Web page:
I must start by making two startling confessions: first, despite being an avid fan of ‘Project Runway,’ I never really understood equating fun with fashion; second, up until last night, I don’t believe I have ever stepped foot inside a Target store (only because where I live makes it particularly difficult). Both of these errors of my ways were corrected last night, however, as I managed to find my way to the clothing departments of a Target just a couple of hours away.
What brought me to Target were images and buzz going around the Disney fan world of a new collection from Target titled the ‘Disney Artist Collection.’ The recipient of much of the attention was Oswald — and rightfully so — as well as a tee inspired by the very first Silly Symphonies short, The Skeleton Dance. But Oswald, as I soon learned, was just the tip of the iceberg of this unique collection which is bound to surprise and delight Disney fans of all ages.
Although the women’s collection was missing completely at the particular location I visited, I was able to see some of the men’s, boys’, girls’ and toddler collections and going through the racks, it was Christmas morning as each design I discovered intrigued me more and more.
It wasn’t so much Oswald the Lucky Rabbit (and there is plenty of Oswald, no doubt the star of the collection), nor the obligatory Mickey and Minnie Mouse (whom I’m always happy to see), but the host of ancillary characters who are rarely — if ever — featured on merchandise. Spotted gracing the collection, for example, were Cleo and Figaro from Pinocchio, Pluto’s nemesis Butch, the Big Bad Wolf and Three Little Pigs and even a dwarf who is neither Dopey nor Grumpy, but rather Sleepy.
The artwork is fun and creative, often spanning both sides of the top, and is often enhanced for its target audience, such as distressing marks for boys & men, while often modest amounts of glitter for girls.
The one negative sentiment I must share, however, and this seems to be shared with others who have spotted the collection early in local stores is that the color palettes and sizing appears to be very limited. Additionally, while there are a few items available online (mostly women’s), there’s a substantial amount of the collection missing from Target.com as of this time.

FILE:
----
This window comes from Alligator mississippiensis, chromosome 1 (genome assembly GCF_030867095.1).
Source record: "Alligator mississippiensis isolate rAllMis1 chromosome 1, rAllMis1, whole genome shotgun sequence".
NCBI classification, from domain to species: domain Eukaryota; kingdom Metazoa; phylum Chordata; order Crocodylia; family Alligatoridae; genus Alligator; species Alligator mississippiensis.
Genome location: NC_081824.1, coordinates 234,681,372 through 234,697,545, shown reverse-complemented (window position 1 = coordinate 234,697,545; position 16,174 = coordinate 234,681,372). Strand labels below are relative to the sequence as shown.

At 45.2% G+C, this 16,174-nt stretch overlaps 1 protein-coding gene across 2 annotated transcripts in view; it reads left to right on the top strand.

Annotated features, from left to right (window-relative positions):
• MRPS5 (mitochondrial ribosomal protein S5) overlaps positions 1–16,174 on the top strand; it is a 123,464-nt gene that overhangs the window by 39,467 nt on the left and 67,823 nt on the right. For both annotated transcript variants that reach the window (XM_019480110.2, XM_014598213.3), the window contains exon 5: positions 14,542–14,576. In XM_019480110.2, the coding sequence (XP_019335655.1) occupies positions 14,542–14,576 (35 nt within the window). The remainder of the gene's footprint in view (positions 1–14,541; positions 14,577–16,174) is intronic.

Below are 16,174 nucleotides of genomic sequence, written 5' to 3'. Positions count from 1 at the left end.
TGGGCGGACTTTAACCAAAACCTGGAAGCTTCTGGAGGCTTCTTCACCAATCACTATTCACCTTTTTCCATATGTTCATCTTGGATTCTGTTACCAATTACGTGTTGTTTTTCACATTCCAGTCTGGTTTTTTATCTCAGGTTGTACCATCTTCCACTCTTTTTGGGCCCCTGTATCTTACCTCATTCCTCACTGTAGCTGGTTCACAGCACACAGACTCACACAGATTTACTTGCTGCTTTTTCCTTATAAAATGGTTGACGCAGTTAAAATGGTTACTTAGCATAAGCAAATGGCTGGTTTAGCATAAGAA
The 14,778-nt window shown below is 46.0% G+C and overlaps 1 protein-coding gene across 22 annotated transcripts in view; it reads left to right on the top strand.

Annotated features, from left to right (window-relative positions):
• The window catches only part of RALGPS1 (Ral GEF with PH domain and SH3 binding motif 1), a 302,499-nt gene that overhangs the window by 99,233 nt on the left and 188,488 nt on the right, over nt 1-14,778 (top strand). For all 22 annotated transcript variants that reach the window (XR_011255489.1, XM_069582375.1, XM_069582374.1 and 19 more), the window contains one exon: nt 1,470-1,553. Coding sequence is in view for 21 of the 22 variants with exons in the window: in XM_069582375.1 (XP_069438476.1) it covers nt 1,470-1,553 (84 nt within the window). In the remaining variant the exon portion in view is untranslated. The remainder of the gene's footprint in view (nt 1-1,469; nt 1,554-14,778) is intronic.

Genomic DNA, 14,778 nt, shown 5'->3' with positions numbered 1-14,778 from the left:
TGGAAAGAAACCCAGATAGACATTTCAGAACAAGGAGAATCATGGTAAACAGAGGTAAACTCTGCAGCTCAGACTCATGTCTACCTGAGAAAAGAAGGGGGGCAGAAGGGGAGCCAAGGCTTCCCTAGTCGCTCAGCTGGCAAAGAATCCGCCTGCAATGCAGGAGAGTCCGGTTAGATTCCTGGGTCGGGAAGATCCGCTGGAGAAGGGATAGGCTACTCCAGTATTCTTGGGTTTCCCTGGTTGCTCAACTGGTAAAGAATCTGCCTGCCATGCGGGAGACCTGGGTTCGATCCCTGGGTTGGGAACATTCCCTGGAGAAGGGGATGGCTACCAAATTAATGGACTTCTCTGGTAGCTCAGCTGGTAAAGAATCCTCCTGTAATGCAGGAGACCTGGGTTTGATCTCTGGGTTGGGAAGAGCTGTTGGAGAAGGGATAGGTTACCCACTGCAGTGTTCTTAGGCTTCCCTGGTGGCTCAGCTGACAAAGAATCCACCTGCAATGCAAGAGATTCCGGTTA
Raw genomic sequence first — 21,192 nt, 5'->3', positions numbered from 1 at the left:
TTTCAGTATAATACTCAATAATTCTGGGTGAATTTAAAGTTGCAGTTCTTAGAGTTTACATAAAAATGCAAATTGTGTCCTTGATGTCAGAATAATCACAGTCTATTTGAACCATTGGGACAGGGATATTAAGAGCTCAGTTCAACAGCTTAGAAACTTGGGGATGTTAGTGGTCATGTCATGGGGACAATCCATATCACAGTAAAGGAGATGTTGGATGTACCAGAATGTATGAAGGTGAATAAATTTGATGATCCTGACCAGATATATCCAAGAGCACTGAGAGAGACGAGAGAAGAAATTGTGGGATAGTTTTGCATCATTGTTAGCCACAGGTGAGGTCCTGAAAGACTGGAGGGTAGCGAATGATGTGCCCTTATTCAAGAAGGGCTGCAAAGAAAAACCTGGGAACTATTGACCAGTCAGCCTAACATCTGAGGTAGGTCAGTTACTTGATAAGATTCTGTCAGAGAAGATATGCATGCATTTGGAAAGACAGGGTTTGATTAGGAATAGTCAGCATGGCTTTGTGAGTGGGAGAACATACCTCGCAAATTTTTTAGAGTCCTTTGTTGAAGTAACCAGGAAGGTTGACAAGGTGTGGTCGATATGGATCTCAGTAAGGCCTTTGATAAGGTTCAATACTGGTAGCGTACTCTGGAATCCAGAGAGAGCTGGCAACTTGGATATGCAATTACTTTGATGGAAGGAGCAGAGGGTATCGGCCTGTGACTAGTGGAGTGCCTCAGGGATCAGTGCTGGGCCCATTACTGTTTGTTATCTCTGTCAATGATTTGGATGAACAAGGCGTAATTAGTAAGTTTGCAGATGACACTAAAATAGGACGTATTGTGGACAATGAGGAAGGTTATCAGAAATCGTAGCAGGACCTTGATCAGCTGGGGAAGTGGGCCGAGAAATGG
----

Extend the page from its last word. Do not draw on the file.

Below is our gallery of photos of most of the items available for boys, girls, toddlers and men in the ‘Disney Artist Collection for Target’
For Disney D23 members fortunate enough to have attended one of the nationwide D23 Fanniversary events will no doubt recall the video below as being one of the many highlights of the event. Using sketches found within the Disney Archives, the staff produced a video re-creating what might have been a scene from the 1928 lost short, Harem Scarem, featuring Oswald the Lucky Rabbit.
Yahoo! has now exclusively released the re-created segment online:
According to DisneyShorts.org, Oswald is a tourist in a Moroccan cafe and falls in love with a dancing girl, who he inevitably has to rescue from the clutches of Pete.
Oswald, who was acquired by The Walt Disney Company in 2006, was famously created by Walt Disney and proved to be extremely successful, inspiring a healthy merchandising campaign, before losing creative interest at the hands of Charles Mintz, who oversaw Winkler Productions, the company that produced the shorts that were distributed by Universal. In response to losing control over Oswald, along with many of his key animators, Disney and Ub Iwerks created Mickey Mouse in secret, producing the shorts directly for themselves and creating cartoon history.
BURBANK, Calif. — Disney Interactive Studios today announced the development of Disney Epic Mickey, an adventure-platforming game with light role-playing elements for the Wii™ home video game console. The game stars Mickey Mouse who has been re-imagined for videogames by luminary game designer Warren Spector and his Junction Point game development studio. In Disney Epic Mickey, Spector, a life-long Disney fan, taps into Mickey Mouse’s rich history along with the characters and worlds brought to life by Walt Disney to create an edgy and unexpected cartoon adventure.
“Mickey is an adventurous and rambunctious mouse,” said Warren Spector, creative director and vice president, Junction Point. “I want to bring his personality to the forefront, place him in a daunting world and connect his spirited character with video game players worldwide. Ultimately, each player decides for him- or herself what makes Mickey cool.”
In the game’s fiction, a sorcerer named Yen Sid creates a beautiful, whimsically-twisted world where Disney’s forgotten and retired creations thrive. Originally, the powerful sorcerer from “The Sorcerer’s Apprentice” in Walt Disney’s 1940 film “Fantasia” was nicknamed “Yen Sid” by Disney animators, although never named as such on screen. In Spector’s game, Oswald the Lucky Rabbit – Walt Disney’s first cartoon star created in 1927 – becomes the earliest inhabitant of Yen Sid’s Cartoon Wasteland after Mickey Mouse is created. Oswald makes the Cartoon Wasteland comfortable for other retired characters as they join him in this magical land. Years pass, and as Oswald dwells in the Cartoon Wasteland, he becomes resentful watching Mickey’s popularity swell. When Mickey curiously stumbles upon Yen Sid’s map, he makes an innocent yet terrible mistake and inadvertently devastates Oswald’s comfortable world. Eventually, Mickey’s mistake pulls him deep into the mysterious Cartoon Wasteland to face the destruction he unknowingly created.